Denise Mina - Garnethill (1998)
- Allan Radcliffe
- 1 January 2005
100 Best Scottish Books of all Time
There was a time when the Glasgow-set detective story meant little more than the adventures of one craggy-faced chief inspector, handy with his fists, the originator of that oft-recited catchphrase: 'There's been a murrrder … ' From the late 90s, however, when a clutch of Scottish crime writers began garnering attention for innovations within the genre, Denise Mina achieved instant success for her striking depiction of the city's dark criminal underbelly, Garnethill.
On one level, the novel certainly adheres to generic conventions, with an urgent investigation into a grisly death at its heart. Mina's reluctant detective is Maureen O'Donnell, graduate with distinction from the school of hard knocks who, having survived an abusive childhood, a spell in psychiatric care and the unwelcome interventions of her dysfunctional family, lives in splendid isolation, surveying the dear green place from atop a tenement in Garnethill. Her brief peace is unceremoniously shattered when her lover, a psychiatrist with secrets of his own, is murdered in her flat, while Maureen lies passed out drunk in the bedroom. Harassed by the police, Maureen sets out to find her own answers, her investigation bringing her into contact with a memorable collection of invidious lowlifes.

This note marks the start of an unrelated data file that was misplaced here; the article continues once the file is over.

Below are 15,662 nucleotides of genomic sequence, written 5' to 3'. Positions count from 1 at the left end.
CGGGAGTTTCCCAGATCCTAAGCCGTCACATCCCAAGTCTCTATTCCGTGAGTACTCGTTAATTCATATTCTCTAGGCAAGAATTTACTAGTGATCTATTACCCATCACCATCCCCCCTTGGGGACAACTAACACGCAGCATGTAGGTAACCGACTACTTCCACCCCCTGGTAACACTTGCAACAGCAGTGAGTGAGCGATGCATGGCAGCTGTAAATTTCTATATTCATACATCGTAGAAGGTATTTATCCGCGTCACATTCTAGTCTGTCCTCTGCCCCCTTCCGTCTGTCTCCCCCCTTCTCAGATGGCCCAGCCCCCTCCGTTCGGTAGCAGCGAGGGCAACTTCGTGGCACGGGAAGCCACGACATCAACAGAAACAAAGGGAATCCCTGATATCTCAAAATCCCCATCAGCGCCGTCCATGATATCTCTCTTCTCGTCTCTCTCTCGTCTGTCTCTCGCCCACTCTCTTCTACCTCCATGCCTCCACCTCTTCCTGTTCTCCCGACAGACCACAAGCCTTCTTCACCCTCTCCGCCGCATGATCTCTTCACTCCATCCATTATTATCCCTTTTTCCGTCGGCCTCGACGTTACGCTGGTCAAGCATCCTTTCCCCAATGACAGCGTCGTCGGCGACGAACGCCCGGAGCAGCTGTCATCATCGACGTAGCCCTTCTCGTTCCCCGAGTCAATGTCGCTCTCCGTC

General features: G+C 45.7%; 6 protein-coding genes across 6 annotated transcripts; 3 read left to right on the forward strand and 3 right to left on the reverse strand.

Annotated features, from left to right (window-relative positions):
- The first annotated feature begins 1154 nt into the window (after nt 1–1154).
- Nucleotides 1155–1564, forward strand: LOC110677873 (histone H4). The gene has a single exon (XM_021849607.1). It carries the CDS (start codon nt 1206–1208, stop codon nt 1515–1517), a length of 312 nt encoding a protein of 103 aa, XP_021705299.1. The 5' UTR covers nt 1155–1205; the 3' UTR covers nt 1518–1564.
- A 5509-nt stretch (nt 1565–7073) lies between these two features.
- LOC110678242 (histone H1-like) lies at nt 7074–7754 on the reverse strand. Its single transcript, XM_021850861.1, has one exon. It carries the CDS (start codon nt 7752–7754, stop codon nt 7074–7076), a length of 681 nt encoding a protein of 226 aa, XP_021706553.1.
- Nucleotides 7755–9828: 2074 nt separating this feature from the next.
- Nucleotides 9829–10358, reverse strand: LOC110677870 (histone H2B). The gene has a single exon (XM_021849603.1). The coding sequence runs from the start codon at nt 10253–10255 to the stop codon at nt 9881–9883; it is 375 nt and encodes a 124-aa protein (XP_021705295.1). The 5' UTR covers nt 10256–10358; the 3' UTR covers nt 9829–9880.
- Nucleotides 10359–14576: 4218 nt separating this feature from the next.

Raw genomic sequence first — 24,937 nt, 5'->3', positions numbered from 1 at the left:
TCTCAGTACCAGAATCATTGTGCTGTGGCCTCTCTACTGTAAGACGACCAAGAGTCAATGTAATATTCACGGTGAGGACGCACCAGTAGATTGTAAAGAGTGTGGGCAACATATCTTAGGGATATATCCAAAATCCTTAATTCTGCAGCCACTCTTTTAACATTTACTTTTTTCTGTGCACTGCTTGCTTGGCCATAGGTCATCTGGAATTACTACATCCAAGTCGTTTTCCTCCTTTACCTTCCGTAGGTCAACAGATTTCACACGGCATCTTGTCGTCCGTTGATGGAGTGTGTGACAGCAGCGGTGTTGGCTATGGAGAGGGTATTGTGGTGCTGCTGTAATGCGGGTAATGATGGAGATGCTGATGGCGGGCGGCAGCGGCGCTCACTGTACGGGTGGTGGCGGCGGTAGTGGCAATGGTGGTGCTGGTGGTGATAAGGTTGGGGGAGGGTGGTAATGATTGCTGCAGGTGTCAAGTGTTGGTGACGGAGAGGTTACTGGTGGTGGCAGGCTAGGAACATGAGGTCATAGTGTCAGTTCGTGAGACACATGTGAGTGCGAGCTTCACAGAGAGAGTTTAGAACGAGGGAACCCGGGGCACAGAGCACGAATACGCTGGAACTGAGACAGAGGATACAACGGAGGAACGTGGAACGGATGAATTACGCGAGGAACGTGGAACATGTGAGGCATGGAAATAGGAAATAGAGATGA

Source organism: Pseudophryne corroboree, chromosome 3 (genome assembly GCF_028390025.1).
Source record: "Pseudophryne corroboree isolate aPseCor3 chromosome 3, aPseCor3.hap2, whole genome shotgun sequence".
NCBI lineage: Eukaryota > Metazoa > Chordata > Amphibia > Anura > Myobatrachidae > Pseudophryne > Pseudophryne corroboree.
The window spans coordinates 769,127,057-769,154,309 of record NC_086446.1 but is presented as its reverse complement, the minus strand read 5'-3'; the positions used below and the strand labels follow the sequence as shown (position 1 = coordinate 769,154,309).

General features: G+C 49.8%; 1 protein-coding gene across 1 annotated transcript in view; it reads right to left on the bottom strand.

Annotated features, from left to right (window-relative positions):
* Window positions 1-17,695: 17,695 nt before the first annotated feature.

Inevitably, a brief synopsis cannot do justice to Mina's novel. As well as a compelling tale, the book is remarkable for its vivid, imaginative evocation of the cityscape as viewed from Maureen's self-imposed exile at one of the city's highest points. Also striking is the blackly funny tone, and the warmth Mina extends to her characters. Drunks, drug-dealers and petty criminals are revealed to have complex motivations, while Maureen herself is a marvellous creation, compassionate and vulnerable as well as bold and tenacious.
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